Reed Schreck: Brown out again

Reed Schreck

Mike Brown tried to smile. Once. Twice.

It was a losing battle.

The veteran safety stood in the Chicago Bears locker room after Sunday’s 14-3 loss at San Diego, with a wrap around his knee. He tried to remain positive, but eventually succumbed to emotions he couldn’t contain.

Brown, who has had injuries cut short his past three seasons, went down with 9:24 to play after a 6-yard run by LaDainian Tomlinson to the Chicago 7.

“We don’t know yet,” said Brown, trying to be brave. “The prognosis right now doesn’t look too good. Another sad day, a chapter of my football playing career, it looks like. I don’t know what else to tell you.

“Things happen so fast out there. I’d have to see it on tape to tell what happened. Right now, it doesn’t look too good. I still have a little bit of hope. A sprained knee, we’ll give you that. Right knee, it doesn’t look too good. It’s a shame. Hurts my feelings really bad. That’s life though.”

As he was finishing his response, he broke into tears and couldn’t continue.

Cornerback Charles Tillman placed his hand on his shoulder to console him.

“He’s had an unbelievable run of bad luck. I certainly feel bad for him,” linebacker Hunter Hillenmeyer said. “A guy with Mike’s ability and character, that hurts.”

Defensive end Alex Brown called the situation “unfortunate.”

“We don’t know the extent,” he said. “We’re going to hope for the best. Hopefully, it’s not as bad as we think, and hopefully he’ll come back sometime this season.”

Second-year defensive tackle Dusty Dvoracek also sprained a knee, but wasn’t sporting a wrap afterward.

“I don’t know. We don’t know yet,” he said. “It was on a kickoff return. I just planted, and planted wrong on it. Hopefully everything will be OK. We’ll get it checked out (today).”

Block that kick!

That’s what Alex Brown did when the Chargers attempted a 33-yard field goal on their second series of the day.

“I was fortunate enough to be the one to come free, and fortunate enough to make the block,” he said. “It was a big play in the game. Maybe we could have picked it up and ran for a score or something. We weren’t able to do it, but it was a big play.”

Read on Rex

There was a little Good Rex, Bad Rex against the Chargers. His quarterback rating of 53.7 indicates mediocrity at best. He had one fumble and one interception in a game where near-perfection was needed.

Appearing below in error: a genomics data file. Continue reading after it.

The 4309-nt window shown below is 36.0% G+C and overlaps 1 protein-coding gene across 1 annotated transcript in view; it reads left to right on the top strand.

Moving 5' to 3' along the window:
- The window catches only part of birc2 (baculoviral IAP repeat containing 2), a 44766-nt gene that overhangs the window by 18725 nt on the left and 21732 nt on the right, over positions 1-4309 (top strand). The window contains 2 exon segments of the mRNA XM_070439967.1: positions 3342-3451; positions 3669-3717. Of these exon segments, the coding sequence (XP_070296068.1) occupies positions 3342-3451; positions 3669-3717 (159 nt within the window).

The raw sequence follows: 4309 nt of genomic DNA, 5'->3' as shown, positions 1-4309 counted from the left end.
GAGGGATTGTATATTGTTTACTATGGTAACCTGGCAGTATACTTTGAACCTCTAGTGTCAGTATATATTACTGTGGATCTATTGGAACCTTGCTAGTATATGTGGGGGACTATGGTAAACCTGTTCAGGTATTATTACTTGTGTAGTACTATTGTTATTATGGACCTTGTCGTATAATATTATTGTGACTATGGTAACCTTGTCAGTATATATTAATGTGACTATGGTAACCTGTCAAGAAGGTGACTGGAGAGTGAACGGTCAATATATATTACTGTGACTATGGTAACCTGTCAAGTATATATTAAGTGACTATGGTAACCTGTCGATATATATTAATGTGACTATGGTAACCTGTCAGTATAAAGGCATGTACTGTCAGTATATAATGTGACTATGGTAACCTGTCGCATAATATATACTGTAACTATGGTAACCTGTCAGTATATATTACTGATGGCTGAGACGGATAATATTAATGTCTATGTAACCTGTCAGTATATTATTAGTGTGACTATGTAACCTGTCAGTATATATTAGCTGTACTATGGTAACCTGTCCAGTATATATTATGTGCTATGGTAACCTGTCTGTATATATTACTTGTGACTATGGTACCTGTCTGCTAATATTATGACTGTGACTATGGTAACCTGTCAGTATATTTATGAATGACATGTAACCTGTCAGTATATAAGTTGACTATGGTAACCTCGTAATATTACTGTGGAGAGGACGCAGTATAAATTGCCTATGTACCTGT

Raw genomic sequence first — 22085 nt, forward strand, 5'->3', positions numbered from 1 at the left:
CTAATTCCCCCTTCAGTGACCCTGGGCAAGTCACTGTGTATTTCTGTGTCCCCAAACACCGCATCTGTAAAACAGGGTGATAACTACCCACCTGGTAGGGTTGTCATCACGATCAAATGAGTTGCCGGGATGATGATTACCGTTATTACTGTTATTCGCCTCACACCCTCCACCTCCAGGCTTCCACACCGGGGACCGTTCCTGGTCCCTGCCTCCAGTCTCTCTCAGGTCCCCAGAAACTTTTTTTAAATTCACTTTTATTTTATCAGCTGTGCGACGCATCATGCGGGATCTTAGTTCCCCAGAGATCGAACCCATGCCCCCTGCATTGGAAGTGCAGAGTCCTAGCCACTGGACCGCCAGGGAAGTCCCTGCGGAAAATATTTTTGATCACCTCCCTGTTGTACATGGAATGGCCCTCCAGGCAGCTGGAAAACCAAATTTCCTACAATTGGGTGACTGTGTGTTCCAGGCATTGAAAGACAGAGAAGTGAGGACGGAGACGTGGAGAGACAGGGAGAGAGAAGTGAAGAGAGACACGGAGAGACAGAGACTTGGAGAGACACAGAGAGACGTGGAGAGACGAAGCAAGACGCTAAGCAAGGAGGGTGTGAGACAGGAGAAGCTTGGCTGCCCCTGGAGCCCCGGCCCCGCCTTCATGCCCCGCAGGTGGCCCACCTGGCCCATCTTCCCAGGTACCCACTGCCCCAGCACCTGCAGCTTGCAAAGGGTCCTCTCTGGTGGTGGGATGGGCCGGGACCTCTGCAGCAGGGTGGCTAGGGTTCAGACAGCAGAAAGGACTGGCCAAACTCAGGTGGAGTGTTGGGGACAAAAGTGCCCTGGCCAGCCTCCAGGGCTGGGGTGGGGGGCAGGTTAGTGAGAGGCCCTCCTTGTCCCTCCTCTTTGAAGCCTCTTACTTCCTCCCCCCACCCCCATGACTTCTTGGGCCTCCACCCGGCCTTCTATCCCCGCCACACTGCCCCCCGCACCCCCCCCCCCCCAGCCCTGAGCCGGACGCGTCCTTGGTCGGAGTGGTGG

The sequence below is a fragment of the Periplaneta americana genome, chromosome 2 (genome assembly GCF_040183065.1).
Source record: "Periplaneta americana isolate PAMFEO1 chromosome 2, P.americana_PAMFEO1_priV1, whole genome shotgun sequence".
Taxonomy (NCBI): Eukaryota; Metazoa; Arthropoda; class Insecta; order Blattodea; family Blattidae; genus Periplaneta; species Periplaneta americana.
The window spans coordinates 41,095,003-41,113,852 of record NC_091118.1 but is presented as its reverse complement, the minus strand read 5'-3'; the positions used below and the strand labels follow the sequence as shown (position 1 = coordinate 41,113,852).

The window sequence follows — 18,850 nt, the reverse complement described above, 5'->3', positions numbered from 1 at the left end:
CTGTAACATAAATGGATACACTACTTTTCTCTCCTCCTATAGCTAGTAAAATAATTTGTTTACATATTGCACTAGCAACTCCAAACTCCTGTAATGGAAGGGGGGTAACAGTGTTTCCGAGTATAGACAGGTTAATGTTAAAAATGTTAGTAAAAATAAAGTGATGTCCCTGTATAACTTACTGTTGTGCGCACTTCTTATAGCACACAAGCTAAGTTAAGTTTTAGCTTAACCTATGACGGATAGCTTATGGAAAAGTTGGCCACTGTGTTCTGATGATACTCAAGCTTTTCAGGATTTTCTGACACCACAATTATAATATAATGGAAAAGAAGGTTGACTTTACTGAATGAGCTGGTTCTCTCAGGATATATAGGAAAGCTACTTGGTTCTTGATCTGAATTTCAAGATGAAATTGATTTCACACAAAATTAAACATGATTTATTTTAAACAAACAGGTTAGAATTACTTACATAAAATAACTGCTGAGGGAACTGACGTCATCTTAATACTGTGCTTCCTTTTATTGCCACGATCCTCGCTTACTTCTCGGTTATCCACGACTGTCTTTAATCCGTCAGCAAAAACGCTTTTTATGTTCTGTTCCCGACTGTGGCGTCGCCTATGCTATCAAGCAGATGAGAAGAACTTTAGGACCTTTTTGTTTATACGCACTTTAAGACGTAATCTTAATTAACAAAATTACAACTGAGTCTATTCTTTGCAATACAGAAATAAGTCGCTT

Grossman had 22 touchdowns and four interceptions when his rating was over 100.0 last year. When it was below 37.0, he totaled one touchdown pass and 16 picks.

Grossman fell to 14-4 in his last 18 regular-season starts after completing 12-of-23 for 145 yards.

“We can learn from it and get better,” he said.

Blame game

Rex Grossman didn’t have much to offer on why his one interception missed Bernard Berrian by such a wide margin.

“That play is hard to explain,” he said. “It wasn’t the pressure. It was just unfortunate.”

Said Berrian: “I think we just misread it. There wasn’t any giving up on the play. It wasn’t Rex’s fault. We just weren’t on the same page.”

Offensive coordinator Ron Turner knows whom to blame — himself.

“There was miscommunication between Rex and Bernard. I’ll put that one on me,” he said. “We put that in this week and didn’t practice it enough. We’ve got to get them in things they’re more comfortable in.”

Head coach Lovie Smith’s view?

“It was a good play on their part. A great play by their players.”

Local guys do their part

Michael Turner, the former Northern Illinois standout runner, had 41 yards on 10 carries and a 4.1 average to lead the Chargers’ ground game.

Former Rockford Guilford star Carlos Polk tackled Danieal Manning after a 20-yard return on the opening kickoff of the second half.

Norv a winner

In the third meeting between Chargers head coach Norv Turner and Bears offensive coordinator Ron Turner, Norv now leads the head-to-head matchups 2-1. Norv won 10-3 as the Washington head coach in 1996, while Ron won last year 41-10 when Norv was the San Francisco offensive coordinator.

Turnover tale

Chicago led the NFL with 44 takeaways last year, while the Chargers were first in fewest turnovers with 15. But Chicago’s offense had the fifth highest turnover total at 36.

Sunday’s game was in line with the past, as Chicago had four turnovers to two for San Diego.

“You have to win the turnover ratio,” head coach Lovie Smith said.

Inactives

Kyle Orton was Chicago’s third QB, with CB Corey Graham, TE Greg Olsen, WR Mike Hass, FB Lousaka Polite, S Kevin Payne, OL Josh Beekman and DT Anthony Adams also inactive.

Out for the Chargers were QB Charlie Whitehurst, CB Paul Oliver, LBs Anthony Waters and Brandon Siler, T Roman Oben, TE Scott Chandler, WR Eric Parker and DT Brandon McKinney.

Notes, numbers

Chicago had won the past four games in the series that now is tied 5-5. … This was the third straight season and sixth time in eight years that Chicago opened the season on the road. The Bears were looking to win road season-openers back-to-back for the first time since 1962-63. Last year, they won 26-0 at Green Bay. … Chicago now is 92-93-1 all-time against AFC foes. … The Bears still hold a 5-4 advantage in season openers against AFC teams since the merger in 1970. … The Bears are 1-3 under Lovie Smith in season openers. … The Bears are 49-34-5 on opening day. … Chicago was 8-0 in season openers the year after winning a division title going into Sunday.

Reed Schreck is the NFL Writer for the Rockford Register Star. Contact him at 815-987-1381 or rschreck@rrstar.com.